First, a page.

The Scammer: Avoiding the Online Scams
Methods to Scam You. Ways to avoid it.
How to Avoid being Scammed! Common sense advice that limits your risks.
One of Adolf Hitler’s most common catch phrase in his oratory speeches was, “Think with your hearts, not with your heads!” Today, just his name can invoke emotions. Hitler got people to do horrific things just by being a master marketer and scammer. Scammers today use the same themes to lure you into their websites and extract your money. They want to appeal to your emotions instead of your rational side. They know the words to use to implant subliminal thoughts in your head. Here are some of the themes they commonly use:
· Greed or sense of personal gain: We all want to save money and get a “steal of a deal.” Scammers know this all too well so they appeal to your desire to get something for little or nothing. They use words like “90 percent off retail”, “cheap”, “save big” and the like.
· Helping others: Scammers love to link to charities, especially ones involving innocent children. Anyone who is willing to support needy children can’t be half bad, right? Although there are many companies who use this tool to gain appeal (and most honestly want to help), the scammer wants to appeal to your heart to gain your confidence and yank your money.
· Customer Satisfaction or support: Scammers want you to believe they are there for you. They show a beautiful woman or man smiling at you ready to answer your call or click a chat line. That way, you feel safe and secure thinking that if something goes wrong, someone is immediately available to help. Scammers are usually quick to point out their willingness to offer refunds to prove their site is legitimate.
· List of testimonials that cannot be confirmed: Scammers love to use testimonials. They say “billybob9” is happy with them. They may even have a picture attached. Honestly, how do you know the picture is linked to the person? How do you know “Billybob9” even exists?
· Tracking numbers to prove delivery: Scammers may even publicize postal tracking numbers to prove the merchandise is being shipped out. Remember, reputable companies don’t usually use this tactic as they let their customers tell their friends they received the product in good order. Do you see Microsoft publicize tracking numbers of each shipment for all to see? The only person who gets the tracking number is the person ordering the product.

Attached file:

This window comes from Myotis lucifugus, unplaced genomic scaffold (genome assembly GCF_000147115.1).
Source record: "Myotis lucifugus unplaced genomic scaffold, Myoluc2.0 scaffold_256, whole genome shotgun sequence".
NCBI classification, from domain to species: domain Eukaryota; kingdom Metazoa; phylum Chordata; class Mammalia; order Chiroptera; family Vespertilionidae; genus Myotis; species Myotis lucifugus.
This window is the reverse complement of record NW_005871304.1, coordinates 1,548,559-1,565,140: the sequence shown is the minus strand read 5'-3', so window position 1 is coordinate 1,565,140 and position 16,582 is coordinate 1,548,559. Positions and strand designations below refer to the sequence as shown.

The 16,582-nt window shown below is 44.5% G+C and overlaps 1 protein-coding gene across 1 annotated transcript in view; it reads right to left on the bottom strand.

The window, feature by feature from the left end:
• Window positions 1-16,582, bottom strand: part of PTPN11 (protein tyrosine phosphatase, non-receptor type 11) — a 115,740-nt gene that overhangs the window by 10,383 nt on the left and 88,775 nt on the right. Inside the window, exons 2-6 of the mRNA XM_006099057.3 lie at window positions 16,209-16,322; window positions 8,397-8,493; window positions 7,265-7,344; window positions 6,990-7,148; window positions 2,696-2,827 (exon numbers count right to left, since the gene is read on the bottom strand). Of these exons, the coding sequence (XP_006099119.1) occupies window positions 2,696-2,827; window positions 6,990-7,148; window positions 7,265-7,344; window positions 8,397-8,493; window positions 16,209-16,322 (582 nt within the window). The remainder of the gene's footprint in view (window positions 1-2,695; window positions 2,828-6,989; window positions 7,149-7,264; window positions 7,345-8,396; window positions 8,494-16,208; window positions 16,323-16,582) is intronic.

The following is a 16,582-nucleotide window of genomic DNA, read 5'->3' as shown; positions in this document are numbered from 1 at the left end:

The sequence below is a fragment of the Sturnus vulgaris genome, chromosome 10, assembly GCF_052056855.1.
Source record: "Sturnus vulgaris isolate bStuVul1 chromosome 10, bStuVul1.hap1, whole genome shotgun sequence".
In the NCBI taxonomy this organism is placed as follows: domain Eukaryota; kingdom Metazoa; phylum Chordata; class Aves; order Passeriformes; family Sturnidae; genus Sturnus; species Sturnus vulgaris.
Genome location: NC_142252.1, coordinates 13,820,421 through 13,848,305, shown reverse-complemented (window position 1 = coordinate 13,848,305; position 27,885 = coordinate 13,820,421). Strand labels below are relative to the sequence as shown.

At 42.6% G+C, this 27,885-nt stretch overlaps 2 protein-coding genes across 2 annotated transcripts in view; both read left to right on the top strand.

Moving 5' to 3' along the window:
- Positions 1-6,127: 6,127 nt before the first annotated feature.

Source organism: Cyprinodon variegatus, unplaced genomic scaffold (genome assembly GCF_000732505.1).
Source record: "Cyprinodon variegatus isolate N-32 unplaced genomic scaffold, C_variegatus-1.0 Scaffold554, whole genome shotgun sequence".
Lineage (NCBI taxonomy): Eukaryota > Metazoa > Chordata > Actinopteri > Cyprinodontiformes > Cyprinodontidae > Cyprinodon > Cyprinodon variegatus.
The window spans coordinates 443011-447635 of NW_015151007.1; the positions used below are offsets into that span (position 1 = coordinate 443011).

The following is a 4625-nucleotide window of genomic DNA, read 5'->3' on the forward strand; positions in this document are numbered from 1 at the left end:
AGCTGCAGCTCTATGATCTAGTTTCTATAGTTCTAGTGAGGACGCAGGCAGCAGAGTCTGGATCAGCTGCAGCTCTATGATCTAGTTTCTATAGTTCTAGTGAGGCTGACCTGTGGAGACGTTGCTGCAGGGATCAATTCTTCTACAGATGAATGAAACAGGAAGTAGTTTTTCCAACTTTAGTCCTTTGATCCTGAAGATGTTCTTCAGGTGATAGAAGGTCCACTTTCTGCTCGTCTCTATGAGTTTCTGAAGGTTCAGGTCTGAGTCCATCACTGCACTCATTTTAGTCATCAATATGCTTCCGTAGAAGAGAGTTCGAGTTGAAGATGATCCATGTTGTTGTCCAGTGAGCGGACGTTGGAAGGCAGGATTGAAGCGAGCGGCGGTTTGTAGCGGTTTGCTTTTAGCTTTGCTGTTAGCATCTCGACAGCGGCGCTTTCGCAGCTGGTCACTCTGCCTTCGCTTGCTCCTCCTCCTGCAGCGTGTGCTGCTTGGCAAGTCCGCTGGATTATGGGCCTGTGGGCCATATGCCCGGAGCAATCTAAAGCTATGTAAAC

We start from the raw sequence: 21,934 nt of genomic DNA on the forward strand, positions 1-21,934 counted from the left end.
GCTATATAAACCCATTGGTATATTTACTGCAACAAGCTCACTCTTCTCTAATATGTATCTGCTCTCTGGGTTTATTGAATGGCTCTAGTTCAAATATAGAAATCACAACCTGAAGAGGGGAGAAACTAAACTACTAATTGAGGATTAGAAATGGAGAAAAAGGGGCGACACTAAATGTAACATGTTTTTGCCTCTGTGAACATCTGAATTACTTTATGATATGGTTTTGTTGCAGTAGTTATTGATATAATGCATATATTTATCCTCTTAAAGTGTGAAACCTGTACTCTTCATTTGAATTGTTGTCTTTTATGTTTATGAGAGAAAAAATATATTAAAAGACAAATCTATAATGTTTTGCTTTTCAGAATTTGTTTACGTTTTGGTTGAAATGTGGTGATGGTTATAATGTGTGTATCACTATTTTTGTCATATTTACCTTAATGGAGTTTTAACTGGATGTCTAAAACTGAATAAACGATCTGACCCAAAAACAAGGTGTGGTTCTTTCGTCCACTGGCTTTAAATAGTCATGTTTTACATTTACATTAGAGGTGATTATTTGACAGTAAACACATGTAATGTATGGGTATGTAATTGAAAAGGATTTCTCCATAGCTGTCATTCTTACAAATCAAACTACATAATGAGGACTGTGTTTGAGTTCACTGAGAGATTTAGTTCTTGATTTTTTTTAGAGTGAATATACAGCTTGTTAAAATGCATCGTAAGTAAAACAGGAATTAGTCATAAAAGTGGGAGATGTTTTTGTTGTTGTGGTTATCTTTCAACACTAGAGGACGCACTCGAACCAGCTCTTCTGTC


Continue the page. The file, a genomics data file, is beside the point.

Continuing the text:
· Regular contests of LARGE items: Let’s face it, who doesn’t want to win a new car? It sure looks good seeing a picture of the winner named “Sammybatvegas” holding a sign saying “I won this car” with the shiny, new car in clear view. Large companies may offer a new car...but a small upstart web site? Hmmm. Use your heads folks!
· Inflated numbers of use: People like to know that thousands or hundreds of thousands of people are members or satisfied customers. If the website has thousands of members, they must be legitimate right?
· The website looks good. The colors are appealing and the site looks professional. Need I say more?
· Defending their honesty. Scammers like to defend their honesty. If you are truly honest, do you need to justify it by saying it? Companies with great reputations rely on their actions and word of mouth. They let their customers tell their friends about their good experiences.
· Fake News Reporting: If the news person says the web site is awesome, it must be true, right? How do you really know?
· Unrelated videos: Scammers love to use videos to lure you in but is this video at all DIRECTLY related to them and their business? Is their name actually used in the video they are presenting?
· Using recognizable names: Scammers love to use famous logos and personalities on their web sites. This is because these logos invoke a positive emotion and give a feeling of legitimacy. The question you need to ponder is whether the web site is DIRECTLY linked to the famous brand in some way? If not, their credibility may be at question.
How to Reduce being scammed. “Thinking with your Head instead of your Heart!”